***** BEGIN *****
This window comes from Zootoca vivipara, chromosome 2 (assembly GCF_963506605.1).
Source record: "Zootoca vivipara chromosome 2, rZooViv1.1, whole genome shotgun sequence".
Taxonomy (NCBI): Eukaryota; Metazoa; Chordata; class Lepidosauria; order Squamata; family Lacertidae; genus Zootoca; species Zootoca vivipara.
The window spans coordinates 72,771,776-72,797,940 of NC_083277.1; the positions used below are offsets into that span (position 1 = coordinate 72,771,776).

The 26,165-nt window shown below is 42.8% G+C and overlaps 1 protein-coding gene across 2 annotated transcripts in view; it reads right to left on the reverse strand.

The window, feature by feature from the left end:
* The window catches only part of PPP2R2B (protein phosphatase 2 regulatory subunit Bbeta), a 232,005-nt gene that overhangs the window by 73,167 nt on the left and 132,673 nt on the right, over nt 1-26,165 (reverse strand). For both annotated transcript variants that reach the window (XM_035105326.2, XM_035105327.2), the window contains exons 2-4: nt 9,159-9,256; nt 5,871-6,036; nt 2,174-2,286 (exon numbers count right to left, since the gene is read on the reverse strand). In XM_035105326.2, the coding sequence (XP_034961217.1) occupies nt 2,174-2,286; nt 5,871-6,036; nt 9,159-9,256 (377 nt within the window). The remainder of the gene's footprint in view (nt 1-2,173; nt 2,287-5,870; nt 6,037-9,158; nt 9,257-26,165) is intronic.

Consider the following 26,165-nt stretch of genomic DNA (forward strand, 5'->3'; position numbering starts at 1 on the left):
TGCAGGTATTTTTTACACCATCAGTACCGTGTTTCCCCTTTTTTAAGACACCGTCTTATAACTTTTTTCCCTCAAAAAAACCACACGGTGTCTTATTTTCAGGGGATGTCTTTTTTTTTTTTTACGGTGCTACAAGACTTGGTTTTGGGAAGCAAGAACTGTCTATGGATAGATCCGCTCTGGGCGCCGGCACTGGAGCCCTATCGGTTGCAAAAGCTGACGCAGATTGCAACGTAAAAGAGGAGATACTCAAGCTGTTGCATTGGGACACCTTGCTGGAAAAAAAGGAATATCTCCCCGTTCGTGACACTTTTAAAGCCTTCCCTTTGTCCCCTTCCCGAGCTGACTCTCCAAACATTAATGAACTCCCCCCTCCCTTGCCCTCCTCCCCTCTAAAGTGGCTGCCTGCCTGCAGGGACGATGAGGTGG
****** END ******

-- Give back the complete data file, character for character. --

This window comes from Zootoca vivipara, chromosome 2 (assembly GCF_963506605.1).
Source record: "Zootoca vivipara chromosome 2, rZooViv1.1, whole genome shotgun sequence".
Taxonomy (NCBI): Eukaryota; Metazoa; Chordata; class Lepidosauria; order Squamata; family Lacertidae; genus Zootoca; species Zootoca vivipara.
The window spans coordinates 72,771,776-72,797,940 of NC_083277.1; the positions used below are offsets into that span (position 1 = coordinate 72,771,776).

The 26,165-nt window shown below is 42.8% G+C and overlaps 1 protein-coding gene across 2 annotated transcripts in view; it reads right to left on the reverse strand.

The window, feature by feature from the left end:
* The window catches only part of PPP2R2B (protein phosphatase 2 regulatory subunit Bbeta), a 232,005-nt gene that overhangs the window by 73,167 nt on the left and 132,673 nt on the right, over nt 1-26,165 (reverse strand). For both annotated transcript variants that reach the window (XM_035105326.2, XM_035105327.2), the window contains exons 2-4: nt 9,159-9,256; nt 5,871-6,036; nt 2,174-2,286 (exon numbers count right to left, since the gene is read on the reverse strand). In XM_035105326.2, the coding sequence (XP_034961217.1) occupies nt 2,174-2,286; nt 5,871-6,036; nt 9,159-9,256 (377 nt within the window). The remainder of the gene's footprint in view (nt 1-2,173; nt 2,287-5,870; nt 6,037-9,158; nt 9,257-26,165) is intronic.

Consider the following 26,165-nt stretch of genomic DNA (forward strand, 5'->3'; position numbering starts at 1 on the left):
TGCAGGTATTTTTTACACCATCAGTACCGTGTTTCCCCTTTTTTAAGACACCGTCTTATAACTTTTTTCCCTCAAAAAAACCACACGGTGTCTTATTTTCAGGGGATGTCTTTTTTTTTTTTTACGGTGCTACAAGACTTGGTTTTGGGAAGCAAGAACTGTCTATGGATAGATCCGCTCTGGGCGCCGGCACTGGAGCCCTATCGGTTGCAAAAGCTGACGCAGATTGCAACGTAAAAGAGGAGATACTCAAGCTGTTGCATTGGGACACCTTGCTGGAAAAAAAGGAATATCTCCCCGTTCGTGACACTTTTAAAGCCTTCCCTTTGTCCCCTTCCCGAGCTGACTCTCCAAACATTAATGAACTCCCCCCTCCCTTGCCCTCCTCCCCTCTAAAGTGGCTGCCTGCCTGCAGGGACGATGAGGTGG